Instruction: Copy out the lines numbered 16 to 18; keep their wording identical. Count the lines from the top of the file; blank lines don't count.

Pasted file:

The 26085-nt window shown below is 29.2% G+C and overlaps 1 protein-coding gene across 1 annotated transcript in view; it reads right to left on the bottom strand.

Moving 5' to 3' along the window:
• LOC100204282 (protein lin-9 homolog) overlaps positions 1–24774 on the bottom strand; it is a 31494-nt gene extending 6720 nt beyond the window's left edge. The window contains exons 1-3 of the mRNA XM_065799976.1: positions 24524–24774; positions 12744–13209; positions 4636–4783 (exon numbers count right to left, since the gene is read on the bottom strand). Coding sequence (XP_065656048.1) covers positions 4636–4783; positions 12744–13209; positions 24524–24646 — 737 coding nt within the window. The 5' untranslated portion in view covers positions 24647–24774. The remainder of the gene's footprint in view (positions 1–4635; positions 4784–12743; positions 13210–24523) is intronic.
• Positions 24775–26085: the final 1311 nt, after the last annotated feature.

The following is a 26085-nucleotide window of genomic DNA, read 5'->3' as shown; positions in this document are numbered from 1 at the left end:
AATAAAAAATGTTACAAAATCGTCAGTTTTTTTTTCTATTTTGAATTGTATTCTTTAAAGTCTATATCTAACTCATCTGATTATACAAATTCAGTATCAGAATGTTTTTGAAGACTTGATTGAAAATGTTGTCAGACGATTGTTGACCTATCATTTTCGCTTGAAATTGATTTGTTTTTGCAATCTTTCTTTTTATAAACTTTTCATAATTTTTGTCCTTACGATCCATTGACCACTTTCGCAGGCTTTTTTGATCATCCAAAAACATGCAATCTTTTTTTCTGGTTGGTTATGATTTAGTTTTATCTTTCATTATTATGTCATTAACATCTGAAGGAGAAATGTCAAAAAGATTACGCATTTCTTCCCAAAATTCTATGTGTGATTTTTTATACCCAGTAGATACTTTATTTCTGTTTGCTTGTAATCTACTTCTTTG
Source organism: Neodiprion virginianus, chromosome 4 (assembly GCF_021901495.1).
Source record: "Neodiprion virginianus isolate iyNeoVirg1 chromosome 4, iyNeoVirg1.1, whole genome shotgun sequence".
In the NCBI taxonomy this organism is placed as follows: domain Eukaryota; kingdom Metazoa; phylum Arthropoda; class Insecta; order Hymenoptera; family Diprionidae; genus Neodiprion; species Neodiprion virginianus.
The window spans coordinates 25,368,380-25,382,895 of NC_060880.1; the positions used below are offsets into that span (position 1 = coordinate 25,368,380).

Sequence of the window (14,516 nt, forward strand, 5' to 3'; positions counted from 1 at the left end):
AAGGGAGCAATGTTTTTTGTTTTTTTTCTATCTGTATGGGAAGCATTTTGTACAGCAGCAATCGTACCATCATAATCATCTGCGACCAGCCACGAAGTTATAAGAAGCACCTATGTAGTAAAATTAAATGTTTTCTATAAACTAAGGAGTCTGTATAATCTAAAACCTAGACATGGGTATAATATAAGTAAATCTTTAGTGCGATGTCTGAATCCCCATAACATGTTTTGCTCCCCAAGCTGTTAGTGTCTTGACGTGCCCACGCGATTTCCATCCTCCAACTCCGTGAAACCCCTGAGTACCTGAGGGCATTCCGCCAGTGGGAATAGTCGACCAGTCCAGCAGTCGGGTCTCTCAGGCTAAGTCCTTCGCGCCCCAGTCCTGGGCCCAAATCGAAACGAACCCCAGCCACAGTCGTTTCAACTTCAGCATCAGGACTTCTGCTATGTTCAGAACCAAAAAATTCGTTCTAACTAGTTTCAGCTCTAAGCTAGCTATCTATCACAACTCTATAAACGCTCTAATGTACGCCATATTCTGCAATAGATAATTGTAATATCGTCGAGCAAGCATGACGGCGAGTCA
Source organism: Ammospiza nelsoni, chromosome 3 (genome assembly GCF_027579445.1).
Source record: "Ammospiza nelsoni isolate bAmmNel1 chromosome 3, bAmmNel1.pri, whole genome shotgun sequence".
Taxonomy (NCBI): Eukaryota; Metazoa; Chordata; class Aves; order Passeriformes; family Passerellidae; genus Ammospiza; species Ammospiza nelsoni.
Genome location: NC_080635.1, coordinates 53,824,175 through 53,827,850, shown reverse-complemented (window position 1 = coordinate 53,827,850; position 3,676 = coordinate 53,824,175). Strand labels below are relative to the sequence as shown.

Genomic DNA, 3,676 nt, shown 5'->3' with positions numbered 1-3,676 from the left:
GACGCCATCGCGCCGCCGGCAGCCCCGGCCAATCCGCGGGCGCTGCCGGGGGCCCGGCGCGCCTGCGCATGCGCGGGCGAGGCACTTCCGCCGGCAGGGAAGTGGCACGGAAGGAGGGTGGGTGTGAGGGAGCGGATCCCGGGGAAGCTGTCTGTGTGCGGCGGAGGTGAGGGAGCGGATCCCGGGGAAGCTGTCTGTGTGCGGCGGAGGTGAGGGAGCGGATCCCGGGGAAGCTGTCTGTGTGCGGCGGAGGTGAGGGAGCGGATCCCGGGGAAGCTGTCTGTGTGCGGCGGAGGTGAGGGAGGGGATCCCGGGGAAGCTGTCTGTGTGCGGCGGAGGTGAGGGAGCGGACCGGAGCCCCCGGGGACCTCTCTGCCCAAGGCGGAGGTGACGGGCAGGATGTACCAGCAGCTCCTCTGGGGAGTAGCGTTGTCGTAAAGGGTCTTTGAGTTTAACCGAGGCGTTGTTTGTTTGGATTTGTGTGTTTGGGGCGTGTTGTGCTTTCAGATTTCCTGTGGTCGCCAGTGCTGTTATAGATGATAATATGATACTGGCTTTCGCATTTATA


Genome location: NC_080635.1, coordinates 53,824,175 through 53,827,850, shown reverse-complemented (window position 1 = coordinate 53,827,850; position 3,676 = coordinate 53,824,175). Strand labels below are relative to the sequence as shown.

Genomic DNA, 3,676 nt, shown 5'->3' with positions numbered 1-3,676 from the left:
GACGCCATCGCGCCGCCGGCAGCCCCGGCCAATCCGCGGGCGCTGCCGGGGGCCCGGCGCGCCTGCGCATGCGCGGGCGAGGCACTTCCGCCGGCAGGGAAGTGGCACGGAAGGAGGGTGGGTGTGAGGGAGCGGATCCCGGGGAAGCTGTCTGTGTGCGGCGGAGGTGAGGGAGCGGATCCCGGGGAAGCTGTCTGTGTGCGGCGGAGGTGAGGGAGCGGATCCCGGGGAAGCTGTCTGTGTGCGGCGGAGGTGAGGGAGCGGATCCCGGGGAAGCTGTCTGTGTGCGGCGGAGGTGAGGGAGGGGATCCCGGGGAAGCTGTCTGTGTGCGGCGGAGGTGAGGGAGCGGACCGGAGCCCCCGGGGACCTCTCTGCCCAAGGCGGAGGTGACGGGCAGGATGTACCAGCAGCTCCTCTGGGGAGTAGCGTTGTCGTAAAGGGTCTTTGAGTTTAACCGAGGCGTTGTTTGTTTGGATTTGTGTGTTTGGGGCGTGTTGTGCTTTCAGATTTCCTGTGGTCGCCAGTGCTGTTATAGATGATAATATGATACTGGCTTTCGCATTTATA